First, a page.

What does the word “Jamaica” conjure up in your mind? Long, glittery beaches? Azure-colored water? Fancy resorts? Those are some of the images I would have thought of until recently. But, as I’ve learned, they’re only part of Jamaica’s very complicated reality.
|UNICEF/ HQ08-0267/Susan Markisz|
You see, for years now, Jamaica”that small vacation paradise about the size of Connecticut”has had one of the highest murder rates on the planet. In fact, it’s often referred to as “the murder capital of the world.” In 2007, more than 1,500 people, out of a population of only 2.7 million, were murdered. That equals more than four people a day, and includes an estimated 100 children. This year over 700 persons have already been killed.
|UNICEF/ HQ08-0272/Susan Markisz|
My colleague, Afreen Akhter, spent a year in Jamaica working for a grassroots theater collective. She describes Jamaica as two separate, almost opposite countries”one very wealthy and quite safe, the other desperately poor and very dangerous. “You can drive 20 minutes in one direction,” she says, “and all you see is affluence. 20 minutes in the other direction and you might see a dead body.”
Drug trade, gang warfare, corruption, national debt”all have contributed to Jamaica’s plight. UNICEF is particularly concerned with the children who get caught in the middle of all the violence. Children need to be able to grow up in a peaceful, stable environment. They shouldn’t have to live with the fear that someone they’re close to might be the victim of violence. Yet, in a recent national survey, 60 per cent of kids 9 to 17 years old in Jamaica reported that a family member had been a victim of violence, and 37 percent have a family member who has been killed. Children shouldn’t have to worry that the act of going to school might be dangerous. But in Jamaica, schools have actually been closed due to the intense gang violence surrounding them.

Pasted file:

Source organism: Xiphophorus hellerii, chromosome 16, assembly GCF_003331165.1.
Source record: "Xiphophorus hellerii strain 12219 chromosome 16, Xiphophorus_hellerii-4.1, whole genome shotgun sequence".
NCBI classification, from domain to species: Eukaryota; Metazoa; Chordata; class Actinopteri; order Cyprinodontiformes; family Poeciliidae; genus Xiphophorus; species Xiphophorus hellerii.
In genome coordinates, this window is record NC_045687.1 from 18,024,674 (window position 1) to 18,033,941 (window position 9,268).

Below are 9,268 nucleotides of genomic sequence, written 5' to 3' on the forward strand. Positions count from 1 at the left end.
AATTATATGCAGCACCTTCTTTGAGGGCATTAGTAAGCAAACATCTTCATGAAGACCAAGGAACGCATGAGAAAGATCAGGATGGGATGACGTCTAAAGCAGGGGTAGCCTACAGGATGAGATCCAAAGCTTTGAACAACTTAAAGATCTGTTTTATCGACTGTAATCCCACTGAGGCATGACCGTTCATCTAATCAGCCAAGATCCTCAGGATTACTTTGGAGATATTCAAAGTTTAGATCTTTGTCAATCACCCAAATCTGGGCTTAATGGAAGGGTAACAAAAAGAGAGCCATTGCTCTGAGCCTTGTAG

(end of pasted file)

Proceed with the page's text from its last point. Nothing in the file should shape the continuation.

|UNICEF/ HQ08-0296/Susan Markisz|
Now UNICEF and the United Nations Development Program (UNDP) are urging the Jamaican government to step up its efforts to contain the weapons’ flow through the country, and embark on a social intervention drive to cut the incredibly high rate of armed violence.
In addition, UNICEF is supporting violence-prevention programs, mediation and conflict management. We’re also creating safe child-friendly spaces in violence-prone communities to give children a haven, and a place to learn. We’re focusing attention on quality education and early childhood development to try to break the cycle of poverty and violence in Jamaica’s poorest areas. The children of this small, beautiful country deserve better.
Does it surprise you to learn about the “two sides” of Jamaica? What would you do to help children there? We’d love to hear from you.